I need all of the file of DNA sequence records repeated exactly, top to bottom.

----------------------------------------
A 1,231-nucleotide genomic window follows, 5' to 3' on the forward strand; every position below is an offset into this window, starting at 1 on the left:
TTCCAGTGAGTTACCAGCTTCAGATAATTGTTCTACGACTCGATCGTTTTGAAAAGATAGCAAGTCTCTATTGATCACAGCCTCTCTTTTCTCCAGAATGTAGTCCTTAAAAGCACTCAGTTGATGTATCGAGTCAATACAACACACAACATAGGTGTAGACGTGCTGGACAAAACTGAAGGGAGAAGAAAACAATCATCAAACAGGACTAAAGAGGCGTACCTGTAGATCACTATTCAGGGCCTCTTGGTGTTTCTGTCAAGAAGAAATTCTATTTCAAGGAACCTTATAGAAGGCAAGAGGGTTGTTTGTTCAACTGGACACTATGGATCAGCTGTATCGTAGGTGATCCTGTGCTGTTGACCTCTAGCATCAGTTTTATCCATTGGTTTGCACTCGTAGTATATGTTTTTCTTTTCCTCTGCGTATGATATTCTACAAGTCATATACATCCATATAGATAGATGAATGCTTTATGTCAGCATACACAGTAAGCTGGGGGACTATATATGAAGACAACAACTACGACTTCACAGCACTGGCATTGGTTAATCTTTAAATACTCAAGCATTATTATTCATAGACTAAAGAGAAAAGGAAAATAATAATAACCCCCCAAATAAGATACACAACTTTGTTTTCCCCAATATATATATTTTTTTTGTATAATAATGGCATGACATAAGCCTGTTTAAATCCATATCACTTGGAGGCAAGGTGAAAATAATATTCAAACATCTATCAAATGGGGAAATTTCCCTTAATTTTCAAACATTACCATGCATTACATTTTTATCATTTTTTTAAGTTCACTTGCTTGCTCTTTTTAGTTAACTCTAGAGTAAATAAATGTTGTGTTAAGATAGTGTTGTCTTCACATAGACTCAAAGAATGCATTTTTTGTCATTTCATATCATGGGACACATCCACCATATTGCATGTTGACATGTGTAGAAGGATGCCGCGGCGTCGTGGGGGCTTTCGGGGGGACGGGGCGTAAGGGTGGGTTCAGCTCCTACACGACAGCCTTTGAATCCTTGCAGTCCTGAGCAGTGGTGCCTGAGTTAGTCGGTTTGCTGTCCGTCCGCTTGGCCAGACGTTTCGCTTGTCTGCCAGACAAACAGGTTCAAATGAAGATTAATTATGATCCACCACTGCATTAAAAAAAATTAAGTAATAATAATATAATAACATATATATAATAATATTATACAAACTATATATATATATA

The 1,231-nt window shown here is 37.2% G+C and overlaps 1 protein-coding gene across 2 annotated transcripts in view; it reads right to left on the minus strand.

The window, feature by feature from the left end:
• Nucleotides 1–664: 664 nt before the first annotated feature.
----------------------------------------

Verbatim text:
A 1,231-nucleotide genomic window follows, 5' to 3' on the forward strand; every position below is an offset into this window, starting at 1 on the left:
TTCCAGTGAGTTACCAGCTTCAGATAATTGTTCTACGACTCGATCGTTTTGAAAAGATAGCAAGTCTCTATTGATCACAGCCTCTCTTTTCTCCAGAATGTAGTCCTTAAAAGCACTCAGTTGATGTATCGAGTCAATACAACACACAACATAGGTGTAGACGTGCTGGACAAAACTGAAGGGAGAAGAAAACAATCATCAAACAGGACTAAAGAGGCGTACCTGTAGATCACTATTCAGGGCCTCTTGGTGTTTCTGTCAAGAAGAAATTCTATTTCAAGGAACCTTATAGAAGGCAAGAGGGTTGTTTGTTCAACTGGACACTATGGATCAGCTGTATCGTAGGTGATCCTGTGCTGTTGACCTCTAGCATCAGTTTTATCCATTGGTTTGCACTCGTAGTATATGTTTTTCTTTTCCTCTGCGTATGATATTCTACAAGTCATATACATCCATATAGATAGATGAATGCTTTATGTCAGCATACACAGTAAGCTGGGGGACTATATATGAAGACAACAACTACGACTTCACAGCACTGGCATTGGTTAATCTTTAAATACTCAAGCATTATTATTCATAGACTAAAGAGAAAAGGAAAATAATAATAACCCCCCAAATAAGATACACAACTTTGTTTTCCCCAATATATATATTTTTTTTGTATAATAATGGCATGACATAAGCCTGTTTAAATCCATATCACTTGGAGGCAAGGTGAAAATAATATTCAAACATCTATCAAATGGGGAAATTTCCCTTAATTTTCAAACATTACCATGCATTACATTTTTATCATTTTTTTAAGTTCACTTGCTTGCTCTTTTTAGTTAACTCTAGAGTAAATAAATGTTGTGTTAAGATAGTGTTGTCTTCACATAGACTCAAAGAATGCATTTTTTGTCATTTCATATCATGGGACACATCCACCATATTGCATGTTGACATGTGTAGAAGGATGCCGCGGCGTCGTGGGGGCTTTCGGGGGGACGGGGCGTAAGGGTGGGTTCAGCTCCTACACGACAGCCTTTGAATCCTTGCAGTCCTGAGCAGTGGTGCCTGAGTTAGTCGGTTTGCTGTCCGTCCGCTTGGCCAGACGTTTCGCTTGTCTGCCAGACAAACAGGTTCAAATGAAGATTAATTATGATCCACCACTGCATTAAAAAAAATTAAGTAATAATAATATAATAACATATATATAATAATATTATACAAACTATATATATATATA

The 1,231-nt window shown here is 37.2% G+C and overlaps 1 protein-coding gene across 2 annotated transcripts in view; it reads right to left on the minus strand.

The window, feature by feature from the left end:
• Nucleotides 1–664: 664 nt before the first annotated feature.